Russell Moore, the prominent Southern Baptist leader, has courageously stepped out to be the spokesman of the moment for true evangel-icalism (evangel being Greek for “gospel”) in American political life. His op-ed piece in The New York Times yesterday, ” Why the Church Must Reject Racism,” led to an appearance on NPR’s Morning Edition today. He spoke forthrightly about the dishonesty of Trump’s appropriation of a vaguely Christian identity, and explained that the media was using the word “evangelical” in a harmfully inaccurate way. In fact, he said that he was no longer going to allow himself to be called an evangelical unless he is able to explain what is meant by that word.
Just in the last few days, it seems that there might be a buildup of open resistance to the hijacking of the word and the identity. Several sources (noted by Russell Moore) have referred to recent polls appearing to show that evangelicals who attend church regularly and are active in specific congregations are less likely to support Trump than self-identified “evangelicals” who have no particular loyalty to a house of worship.
In any case, as I have explained in Tips From the Times, I think it is a distraction to continually focus on the “anger” of the American people as the principal cause of the Trump phenomenon. It’s almost become a cliche to talk about the “anger” of the population. I think that’s too generic to be a sufficient explanation of what’s happening. I am–for the first time ever–getting involved in an online campaign against a candidate because I want to point out the fascistic direction in which Donald Trump would take us. I made a preliminary attempt to define fascism in my post yesterday:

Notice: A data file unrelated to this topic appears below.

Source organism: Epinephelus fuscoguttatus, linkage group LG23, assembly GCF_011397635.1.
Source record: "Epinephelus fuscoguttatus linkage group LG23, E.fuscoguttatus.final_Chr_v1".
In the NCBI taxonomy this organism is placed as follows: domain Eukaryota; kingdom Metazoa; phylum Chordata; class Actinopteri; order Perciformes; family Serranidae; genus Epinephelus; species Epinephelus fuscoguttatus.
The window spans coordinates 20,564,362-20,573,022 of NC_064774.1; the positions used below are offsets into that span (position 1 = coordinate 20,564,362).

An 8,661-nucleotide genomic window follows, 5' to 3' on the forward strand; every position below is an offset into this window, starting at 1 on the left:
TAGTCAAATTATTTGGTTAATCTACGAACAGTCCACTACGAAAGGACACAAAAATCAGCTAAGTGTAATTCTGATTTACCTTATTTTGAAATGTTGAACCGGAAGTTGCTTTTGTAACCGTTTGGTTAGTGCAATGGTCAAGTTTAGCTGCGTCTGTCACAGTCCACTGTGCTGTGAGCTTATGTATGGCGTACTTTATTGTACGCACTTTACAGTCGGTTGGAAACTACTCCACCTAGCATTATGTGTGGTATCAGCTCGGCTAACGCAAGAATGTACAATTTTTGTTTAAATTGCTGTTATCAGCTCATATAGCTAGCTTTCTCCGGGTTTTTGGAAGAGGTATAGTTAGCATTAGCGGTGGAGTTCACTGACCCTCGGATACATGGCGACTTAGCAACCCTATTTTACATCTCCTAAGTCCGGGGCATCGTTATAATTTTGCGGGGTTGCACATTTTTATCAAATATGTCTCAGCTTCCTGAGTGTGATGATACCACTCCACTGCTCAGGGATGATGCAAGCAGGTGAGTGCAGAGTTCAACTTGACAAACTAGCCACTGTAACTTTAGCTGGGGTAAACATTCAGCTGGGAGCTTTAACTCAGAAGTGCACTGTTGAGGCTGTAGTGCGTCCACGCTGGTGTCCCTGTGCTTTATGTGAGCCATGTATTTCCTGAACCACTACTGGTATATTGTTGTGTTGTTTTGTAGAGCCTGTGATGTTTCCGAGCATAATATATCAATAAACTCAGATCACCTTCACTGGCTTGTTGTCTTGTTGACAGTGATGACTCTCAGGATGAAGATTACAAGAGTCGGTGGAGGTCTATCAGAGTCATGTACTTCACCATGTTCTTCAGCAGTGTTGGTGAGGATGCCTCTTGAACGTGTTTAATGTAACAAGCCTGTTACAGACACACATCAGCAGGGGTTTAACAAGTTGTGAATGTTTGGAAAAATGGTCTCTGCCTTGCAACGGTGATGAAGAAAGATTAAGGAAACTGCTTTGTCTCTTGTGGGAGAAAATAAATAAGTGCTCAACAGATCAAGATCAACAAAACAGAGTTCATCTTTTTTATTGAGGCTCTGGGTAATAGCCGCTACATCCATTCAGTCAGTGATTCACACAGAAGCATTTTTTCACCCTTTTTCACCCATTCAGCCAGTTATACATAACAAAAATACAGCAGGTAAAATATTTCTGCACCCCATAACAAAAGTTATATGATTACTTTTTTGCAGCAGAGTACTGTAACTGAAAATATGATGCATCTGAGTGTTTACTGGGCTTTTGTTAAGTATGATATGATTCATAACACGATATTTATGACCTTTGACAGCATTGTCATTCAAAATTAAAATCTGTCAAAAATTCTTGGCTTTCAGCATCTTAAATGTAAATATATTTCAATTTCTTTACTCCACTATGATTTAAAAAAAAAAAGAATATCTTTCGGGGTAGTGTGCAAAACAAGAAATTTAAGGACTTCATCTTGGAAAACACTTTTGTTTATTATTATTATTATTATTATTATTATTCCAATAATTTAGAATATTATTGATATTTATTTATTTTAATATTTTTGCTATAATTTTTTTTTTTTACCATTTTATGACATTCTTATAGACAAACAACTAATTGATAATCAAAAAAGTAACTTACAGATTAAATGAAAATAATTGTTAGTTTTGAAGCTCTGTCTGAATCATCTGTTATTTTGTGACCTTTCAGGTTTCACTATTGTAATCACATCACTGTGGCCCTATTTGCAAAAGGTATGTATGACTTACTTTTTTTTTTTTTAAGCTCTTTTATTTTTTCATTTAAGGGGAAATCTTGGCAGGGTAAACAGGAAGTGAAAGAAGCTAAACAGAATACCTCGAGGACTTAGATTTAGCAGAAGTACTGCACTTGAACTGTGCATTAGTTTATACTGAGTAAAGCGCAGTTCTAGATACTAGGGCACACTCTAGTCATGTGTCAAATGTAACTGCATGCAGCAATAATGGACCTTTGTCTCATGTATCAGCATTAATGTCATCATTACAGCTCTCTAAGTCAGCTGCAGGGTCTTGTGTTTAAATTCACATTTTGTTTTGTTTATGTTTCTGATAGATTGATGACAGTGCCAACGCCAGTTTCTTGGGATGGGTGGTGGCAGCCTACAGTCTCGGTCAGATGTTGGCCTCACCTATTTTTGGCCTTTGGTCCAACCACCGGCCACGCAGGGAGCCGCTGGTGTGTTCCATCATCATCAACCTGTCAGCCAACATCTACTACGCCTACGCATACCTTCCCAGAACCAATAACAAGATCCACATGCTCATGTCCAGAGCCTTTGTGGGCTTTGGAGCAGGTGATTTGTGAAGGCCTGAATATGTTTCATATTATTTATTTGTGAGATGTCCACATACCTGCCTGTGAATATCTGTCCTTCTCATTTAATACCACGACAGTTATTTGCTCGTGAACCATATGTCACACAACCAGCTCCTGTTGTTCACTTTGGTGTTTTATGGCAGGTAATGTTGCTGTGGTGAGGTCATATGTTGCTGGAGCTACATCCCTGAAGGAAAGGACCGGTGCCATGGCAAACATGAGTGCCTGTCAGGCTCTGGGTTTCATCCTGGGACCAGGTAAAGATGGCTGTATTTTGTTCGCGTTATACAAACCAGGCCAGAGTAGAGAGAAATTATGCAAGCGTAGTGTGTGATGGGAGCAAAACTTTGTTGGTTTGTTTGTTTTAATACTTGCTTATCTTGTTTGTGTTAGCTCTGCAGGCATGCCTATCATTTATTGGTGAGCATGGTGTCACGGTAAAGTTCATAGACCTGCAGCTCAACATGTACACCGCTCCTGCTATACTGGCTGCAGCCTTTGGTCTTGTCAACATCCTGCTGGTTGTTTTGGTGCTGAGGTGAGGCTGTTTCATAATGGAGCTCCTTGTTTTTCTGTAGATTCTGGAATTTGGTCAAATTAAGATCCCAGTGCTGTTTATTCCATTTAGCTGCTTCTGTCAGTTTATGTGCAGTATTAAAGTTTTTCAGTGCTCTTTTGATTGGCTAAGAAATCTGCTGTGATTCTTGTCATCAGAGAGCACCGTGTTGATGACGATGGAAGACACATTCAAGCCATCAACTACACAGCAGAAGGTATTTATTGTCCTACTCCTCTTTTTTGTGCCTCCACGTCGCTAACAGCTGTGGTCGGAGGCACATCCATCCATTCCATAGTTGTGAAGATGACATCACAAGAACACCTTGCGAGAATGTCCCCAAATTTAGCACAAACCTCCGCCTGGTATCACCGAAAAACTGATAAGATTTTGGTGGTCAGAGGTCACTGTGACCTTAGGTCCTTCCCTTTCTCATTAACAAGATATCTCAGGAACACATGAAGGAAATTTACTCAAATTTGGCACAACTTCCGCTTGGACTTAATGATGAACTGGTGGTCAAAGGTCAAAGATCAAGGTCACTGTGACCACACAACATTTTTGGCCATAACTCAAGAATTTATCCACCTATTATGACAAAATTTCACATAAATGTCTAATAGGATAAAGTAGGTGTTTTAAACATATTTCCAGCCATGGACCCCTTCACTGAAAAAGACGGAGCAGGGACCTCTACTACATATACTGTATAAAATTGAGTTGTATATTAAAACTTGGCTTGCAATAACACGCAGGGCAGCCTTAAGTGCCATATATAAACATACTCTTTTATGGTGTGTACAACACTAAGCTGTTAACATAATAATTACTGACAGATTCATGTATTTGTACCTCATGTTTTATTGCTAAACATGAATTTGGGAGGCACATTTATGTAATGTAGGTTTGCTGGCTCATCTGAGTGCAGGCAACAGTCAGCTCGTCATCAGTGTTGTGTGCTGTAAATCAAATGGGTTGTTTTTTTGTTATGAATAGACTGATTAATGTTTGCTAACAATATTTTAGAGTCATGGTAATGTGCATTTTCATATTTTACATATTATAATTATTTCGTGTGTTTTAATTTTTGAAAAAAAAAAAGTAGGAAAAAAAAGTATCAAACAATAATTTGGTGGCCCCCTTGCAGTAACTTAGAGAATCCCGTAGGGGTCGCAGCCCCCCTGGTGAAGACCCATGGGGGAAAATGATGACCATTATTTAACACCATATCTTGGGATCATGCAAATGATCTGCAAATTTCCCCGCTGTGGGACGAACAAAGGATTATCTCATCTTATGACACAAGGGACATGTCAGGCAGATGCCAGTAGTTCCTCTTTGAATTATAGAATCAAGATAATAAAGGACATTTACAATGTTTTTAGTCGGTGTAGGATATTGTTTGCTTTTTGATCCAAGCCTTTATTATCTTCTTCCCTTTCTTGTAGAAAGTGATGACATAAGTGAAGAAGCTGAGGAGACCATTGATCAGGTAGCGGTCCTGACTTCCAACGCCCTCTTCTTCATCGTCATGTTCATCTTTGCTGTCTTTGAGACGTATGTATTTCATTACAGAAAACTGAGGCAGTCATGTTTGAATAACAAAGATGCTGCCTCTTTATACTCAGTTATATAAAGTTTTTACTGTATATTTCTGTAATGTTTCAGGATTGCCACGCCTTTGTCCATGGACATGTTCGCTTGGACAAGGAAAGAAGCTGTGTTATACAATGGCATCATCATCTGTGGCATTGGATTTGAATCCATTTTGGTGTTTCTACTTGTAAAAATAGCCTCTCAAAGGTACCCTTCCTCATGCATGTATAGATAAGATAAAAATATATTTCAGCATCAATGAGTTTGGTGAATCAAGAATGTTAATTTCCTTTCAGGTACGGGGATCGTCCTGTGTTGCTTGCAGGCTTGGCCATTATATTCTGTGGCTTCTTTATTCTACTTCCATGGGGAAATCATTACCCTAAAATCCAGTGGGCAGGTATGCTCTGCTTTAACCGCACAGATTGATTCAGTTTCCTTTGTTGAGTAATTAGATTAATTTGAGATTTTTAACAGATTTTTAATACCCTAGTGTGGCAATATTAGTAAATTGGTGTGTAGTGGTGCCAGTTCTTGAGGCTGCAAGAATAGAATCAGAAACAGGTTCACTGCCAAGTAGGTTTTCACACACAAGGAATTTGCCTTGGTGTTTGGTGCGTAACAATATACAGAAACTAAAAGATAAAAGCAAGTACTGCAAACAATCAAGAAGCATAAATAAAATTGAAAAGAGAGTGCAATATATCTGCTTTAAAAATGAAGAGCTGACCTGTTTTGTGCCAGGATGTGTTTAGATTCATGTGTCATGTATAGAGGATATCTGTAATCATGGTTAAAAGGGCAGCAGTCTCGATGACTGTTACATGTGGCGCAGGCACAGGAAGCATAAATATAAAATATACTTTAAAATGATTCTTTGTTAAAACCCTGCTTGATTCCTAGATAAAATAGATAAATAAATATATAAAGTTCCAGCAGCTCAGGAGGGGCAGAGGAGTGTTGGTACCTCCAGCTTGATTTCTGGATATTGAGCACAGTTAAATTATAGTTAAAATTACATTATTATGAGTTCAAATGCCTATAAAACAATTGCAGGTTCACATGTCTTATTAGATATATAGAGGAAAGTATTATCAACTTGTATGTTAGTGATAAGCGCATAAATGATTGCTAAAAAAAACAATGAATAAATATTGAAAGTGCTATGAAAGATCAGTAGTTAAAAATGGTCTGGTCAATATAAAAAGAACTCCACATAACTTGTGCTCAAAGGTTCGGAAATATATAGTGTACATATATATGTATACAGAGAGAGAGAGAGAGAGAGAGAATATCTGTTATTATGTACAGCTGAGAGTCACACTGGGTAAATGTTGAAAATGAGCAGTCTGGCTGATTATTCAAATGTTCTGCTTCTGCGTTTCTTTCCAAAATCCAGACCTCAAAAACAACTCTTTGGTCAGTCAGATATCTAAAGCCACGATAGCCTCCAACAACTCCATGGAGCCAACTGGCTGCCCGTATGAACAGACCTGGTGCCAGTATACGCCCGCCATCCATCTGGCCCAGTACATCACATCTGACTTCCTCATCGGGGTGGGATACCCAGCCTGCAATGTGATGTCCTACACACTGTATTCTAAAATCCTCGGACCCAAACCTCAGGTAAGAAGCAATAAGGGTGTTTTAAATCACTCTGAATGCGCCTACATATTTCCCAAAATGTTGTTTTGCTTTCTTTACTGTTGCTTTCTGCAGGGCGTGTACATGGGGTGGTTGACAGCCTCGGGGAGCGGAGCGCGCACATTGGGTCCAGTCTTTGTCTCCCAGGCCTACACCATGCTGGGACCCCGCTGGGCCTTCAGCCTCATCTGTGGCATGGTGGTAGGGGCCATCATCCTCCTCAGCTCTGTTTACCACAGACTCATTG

I think we should watch very carefully as Trump continues to rely on spectacle instead of addressing issues and discussing policy. Collecting enormous masses of adoring people around himself feeds his insatiable ego. That is what he needs on a daily basis. He quickly grows bored and irritated if he cannot continually have this craving met. That is the raw material from which fascistic leaders can create an aura around themselves. Trump clearly has a genius for this. In an inchoate way he has discerned that, as a friend just emailed me, “in times of anxiety, people look for the man on horseback.” The man (or, I suppose, woman–Evita?) who casts himself in this role feeds the people’s cravings at the same time that he feeds his own. This is in no sense the true statesmanship that we so desperately need today.
Do I like Hillary Clinton? No. I do not. We have a serious dilemma here. But that’s not my main focus at present. I hope to be one among a growing body of thoughtful people who see the importance of identifying Trump as a phenomenon that we do not want in the United States of America, let alone the wider world.
Since I first wrote this, the number of voices identifying Trump’s appeal as fascist has grown exponentially. One analyst commented that even if comparing Trump to Hitler may be overblown, any American normal politician who is compared even to Mussolini, let alone Hitler, would be taking steps to show that such a comparison is unthinkable. Not so Mr. Trump. He does not care.